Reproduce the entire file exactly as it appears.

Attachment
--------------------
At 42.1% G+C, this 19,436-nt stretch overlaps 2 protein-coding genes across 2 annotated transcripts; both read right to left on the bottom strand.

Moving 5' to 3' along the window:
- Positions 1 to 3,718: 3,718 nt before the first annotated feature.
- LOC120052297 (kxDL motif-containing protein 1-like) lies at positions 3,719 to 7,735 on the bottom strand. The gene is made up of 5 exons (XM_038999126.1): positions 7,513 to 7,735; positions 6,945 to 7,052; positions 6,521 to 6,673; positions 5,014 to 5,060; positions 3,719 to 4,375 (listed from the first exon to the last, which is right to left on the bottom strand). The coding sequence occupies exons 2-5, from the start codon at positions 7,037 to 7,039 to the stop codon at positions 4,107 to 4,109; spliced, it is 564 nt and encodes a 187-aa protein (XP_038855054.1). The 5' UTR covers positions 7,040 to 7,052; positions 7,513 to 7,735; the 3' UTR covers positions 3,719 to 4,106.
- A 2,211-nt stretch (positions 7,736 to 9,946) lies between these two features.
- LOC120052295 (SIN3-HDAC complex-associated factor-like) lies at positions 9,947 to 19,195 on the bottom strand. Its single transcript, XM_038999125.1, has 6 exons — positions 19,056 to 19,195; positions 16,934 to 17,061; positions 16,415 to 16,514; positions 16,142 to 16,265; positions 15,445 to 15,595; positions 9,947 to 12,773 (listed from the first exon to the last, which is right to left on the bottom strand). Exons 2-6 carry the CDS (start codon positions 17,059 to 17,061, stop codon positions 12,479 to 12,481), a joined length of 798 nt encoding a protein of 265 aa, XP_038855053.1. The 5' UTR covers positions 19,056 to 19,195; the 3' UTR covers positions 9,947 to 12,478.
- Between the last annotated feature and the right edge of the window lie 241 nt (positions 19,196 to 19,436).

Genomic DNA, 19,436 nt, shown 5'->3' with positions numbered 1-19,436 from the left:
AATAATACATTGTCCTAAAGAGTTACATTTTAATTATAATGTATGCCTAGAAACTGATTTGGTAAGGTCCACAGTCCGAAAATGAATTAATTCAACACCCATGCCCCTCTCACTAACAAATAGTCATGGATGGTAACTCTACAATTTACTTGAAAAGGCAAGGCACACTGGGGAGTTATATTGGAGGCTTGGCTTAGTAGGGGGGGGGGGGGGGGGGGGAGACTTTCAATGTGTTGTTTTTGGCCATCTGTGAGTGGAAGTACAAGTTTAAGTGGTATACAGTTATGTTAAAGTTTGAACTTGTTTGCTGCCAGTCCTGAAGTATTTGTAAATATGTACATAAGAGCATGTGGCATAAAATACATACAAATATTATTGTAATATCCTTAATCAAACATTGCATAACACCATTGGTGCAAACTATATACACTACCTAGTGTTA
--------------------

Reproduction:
At 42.1% G+C, this 19,436-nt stretch overlaps 2 protein-coding genes across 2 annotated transcripts; both read right to left on the bottom strand.

Moving 5' to 3' along the window:
- Positions 1 to 3,718: 3,718 nt before the first annotated feature.
- LOC120052297 (kxDL motif-containing protein 1-like) lies at positions 3,719 to 7,735 on the bottom strand. The gene is made up of 5 exons (XM_038999126.1): positions 7,513 to 7,735; positions 6,945 to 7,052; positions 6,521 to 6,673; positions 5,014 to 5,060; positions 3,719 to 4,375 (listed from the first exon to the last, which is right to left on the bottom strand). The coding sequence occupies exons 2-5, from the start codon at positions 7,037 to 7,039 to the stop codon at positions 4,107 to 4,109; spliced, it is 564 nt and encodes a 187-aa protein (XP_038855054.1). The 5' UTR covers positions 7,040 to 7,052; positions 7,513 to 7,735; the 3' UTR covers positions 3,719 to 4,106.
- A 2,211-nt stretch (positions 7,736 to 9,946) lies between these two features.
- LOC120052295 (SIN3-HDAC complex-associated factor-like) lies at positions 9,947 to 19,195 on the bottom strand. Its single transcript, XM_038999125.1, has 6 exons — positions 19,056 to 19,195; positions 16,934 to 17,061; positions 16,415 to 16,514; positions 16,142 to 16,265; positions 15,445 to 15,595; positions 9,947 to 12,773 (listed from the first exon to the last, which is right to left on the bottom strand). Exons 2-6 carry the CDS (start codon positions 17,059 to 17,061, stop codon positions 12,479 to 12,481), a joined length of 798 nt encoding a protein of 265 aa, XP_038855053.1. The 5' UTR covers positions 19,056 to 19,195; the 3' UTR covers positions 9,947 to 12,478.
- Between the last annotated feature and the right edge of the window lie 241 nt (positions 19,196 to 19,436).

Genomic DNA, 19,436 nt, shown 5'->3' with positions numbered 1-19,436 from the left:
AATAATACATTGTCCTAAAGAGTTACATTTTAATTATAATGTATGCCTAGAAACTGATTTGGTAAGGTCCACAGTCCGAAAATGAATTAATTCAACACCCATGCCCCTCTCACTAACAAATAGTCATGGATGGTAACTCTACAATTTACTTGAAAAGGCAAGGCACACTGGGGAGTTATATTGGAGGCTTGGCTTAGTAGGGGGGGGGGGGGGGGGGGGAGACTTTCAATGTGTTGTTTTTGGCCATCTGTGAGTGGAAGTACAAGTTTAAGTGGTATACAGTTATGTTAAAGTTTGAACTTGTTTGCTGCCAGTCCTGAAGTATTTGTAAATATGTACATAAGAGCATGTGGCATAAAATACATACAAATATTATTGTAATATCCTTAATCAAACATTGCATAACACCATTGGTGCAAACTATATACACTACCTAGTGTTA